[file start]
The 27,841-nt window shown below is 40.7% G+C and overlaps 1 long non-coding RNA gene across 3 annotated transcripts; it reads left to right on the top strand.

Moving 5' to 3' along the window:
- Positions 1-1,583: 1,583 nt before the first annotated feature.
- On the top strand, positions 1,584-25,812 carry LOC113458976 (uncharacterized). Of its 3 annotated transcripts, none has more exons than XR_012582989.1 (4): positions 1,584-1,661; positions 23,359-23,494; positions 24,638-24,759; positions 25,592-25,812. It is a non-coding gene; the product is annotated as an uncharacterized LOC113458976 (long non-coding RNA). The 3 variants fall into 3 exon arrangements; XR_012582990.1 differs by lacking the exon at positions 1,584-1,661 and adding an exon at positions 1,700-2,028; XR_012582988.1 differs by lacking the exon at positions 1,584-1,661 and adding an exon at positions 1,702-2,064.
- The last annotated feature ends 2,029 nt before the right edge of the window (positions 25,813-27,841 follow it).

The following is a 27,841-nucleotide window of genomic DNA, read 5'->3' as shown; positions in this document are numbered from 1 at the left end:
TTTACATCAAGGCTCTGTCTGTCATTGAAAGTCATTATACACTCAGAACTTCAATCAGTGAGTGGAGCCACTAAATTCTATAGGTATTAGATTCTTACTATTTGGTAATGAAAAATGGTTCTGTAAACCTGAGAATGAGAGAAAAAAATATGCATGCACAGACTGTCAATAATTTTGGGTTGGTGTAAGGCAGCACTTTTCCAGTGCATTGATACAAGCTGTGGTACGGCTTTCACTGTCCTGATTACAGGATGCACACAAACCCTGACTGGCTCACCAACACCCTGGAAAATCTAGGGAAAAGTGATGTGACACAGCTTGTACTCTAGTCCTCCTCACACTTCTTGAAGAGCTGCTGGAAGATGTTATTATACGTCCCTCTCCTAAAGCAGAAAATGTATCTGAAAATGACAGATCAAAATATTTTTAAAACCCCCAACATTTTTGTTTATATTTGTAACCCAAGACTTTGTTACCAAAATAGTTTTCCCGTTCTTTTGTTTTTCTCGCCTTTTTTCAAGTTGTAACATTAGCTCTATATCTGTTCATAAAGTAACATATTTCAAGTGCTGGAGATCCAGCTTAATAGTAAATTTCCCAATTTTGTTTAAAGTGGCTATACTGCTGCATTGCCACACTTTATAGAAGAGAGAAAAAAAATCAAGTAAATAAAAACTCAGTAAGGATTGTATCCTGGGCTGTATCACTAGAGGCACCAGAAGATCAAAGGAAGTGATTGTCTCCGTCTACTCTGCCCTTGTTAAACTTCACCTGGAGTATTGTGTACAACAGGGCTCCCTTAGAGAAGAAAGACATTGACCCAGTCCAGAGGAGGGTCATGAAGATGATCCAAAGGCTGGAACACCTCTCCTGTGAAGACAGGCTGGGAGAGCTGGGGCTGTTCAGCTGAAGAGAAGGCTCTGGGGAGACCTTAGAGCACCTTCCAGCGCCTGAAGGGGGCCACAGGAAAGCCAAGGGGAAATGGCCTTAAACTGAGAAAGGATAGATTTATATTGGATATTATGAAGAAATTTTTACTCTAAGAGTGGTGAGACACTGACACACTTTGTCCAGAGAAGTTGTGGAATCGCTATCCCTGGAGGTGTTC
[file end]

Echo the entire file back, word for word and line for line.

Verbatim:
The 27,841-nt window shown below is 40.7% G+C and overlaps 1 long non-coding RNA gene across 3 annotated transcripts; it reads left to right on the top strand.

Moving 5' to 3' along the window:
- Positions 1-1,583: 1,583 nt before the first annotated feature.
- On the top strand, positions 1,584-25,812 carry LOC113458976 (uncharacterized). Of its 3 annotated transcripts, none has more exons than XR_012582989.1 (4): positions 1,584-1,661; positions 23,359-23,494; positions 24,638-24,759; positions 25,592-25,812. It is a non-coding gene; the product is annotated as an uncharacterized LOC113458976 (long non-coding RNA). The 3 variants fall into 3 exon arrangements; XR_012582990.1 differs by lacking the exon at positions 1,584-1,661 and adding an exon at positions 1,700-2,028; XR_012582988.1 differs by lacking the exon at positions 1,584-1,661 and adding an exon at positions 1,702-2,064.
- The last annotated feature ends 2,029 nt before the right edge of the window (positions 25,813-27,841 follow it).

The following is a 27,841-nucleotide window of genomic DNA, read 5'->3' as shown; positions in this document are numbered from 1 at the left end:
TTTACATCAAGGCTCTGTCTGTCATTGAAAGTCATTATACACTCAGAACTTCAATCAGTGAGTGGAGCCACTAAATTCTATAGGTATTAGATTCTTACTATTTGGTAATGAAAAATGGTTCTGTAAACCTGAGAATGAGAGAAAAAAATATGCATGCACAGACTGTCAATAATTTTGGGTTGGTGTAAGGCAGCACTTTTCCAGTGCATTGATACAAGCTGTGGTACGGCTTTCACTGTCCTGATTACAGGATGCACACAAACCCTGACTGGCTCACCAACACCCTGGAAAATCTAGGGAAAAGTGATGTGACACAGCTTGTACTCTAGTCCTCCTCACACTTCTTGAAGAGCTGCTGGAAGATGTTATTATACGTCCCTCTCCTAAAGCAGAAAATGTATCTGAAAATGACAGATCAAAATATTTTTAAAACCCCCAACATTTTTGTTTATATTTGTAACCCAAGACTTTGTTACCAAAATAGTTTTCCCGTTCTTTTGTTTTTCTCGCCTTTTTTCAAGTTGTAACATTAGCTCTATATCTGTTCATAAAGTAACATATTTCAAGTGCTGGAGATCCAGCTTAATAGTAAATTTCCCAATTTTGTTTAAAGTGGCTATACTGCTGCATTGCCACACTTTATAGAAGAGAGAAAAAAAATCAAGTAAATAAAAACTCAGTAAGGATTGTATCCTGGGCTGTATCACTAGAGGCACCAGAAGATCAAAGGAAGTGATTGTCTCCGTCTACTCTGCCCTTGTTAAACTTCACCTGGAGTATTGTGTACAACAGGGCTCCCTTAGAGAAGAAAGACATTGACCCAGTCCAGAGGAGGGTCATGAAGATGATCCAAAGGCTGGAACACCTCTCCTGTGAAGACAGGCTGGGAGAGCTGGGGCTGTTCAGCTGAAGAGAAGGCTCTGGGGAGACCTTAGAGCACCTTCCAGCGCCTGAAGGGGGCCACAGGAAAGCCAAGGGGAAATGGCCTTAAACTGAGAAAGGATAGATTTATATTGGATATTATGAAGAAATTTTTACTCTAAGAGTGGTGAGACACTGACACACTTTGTCCAGAGAAGTTGTGGAATCGCTATCCCTGGAGGTGTTC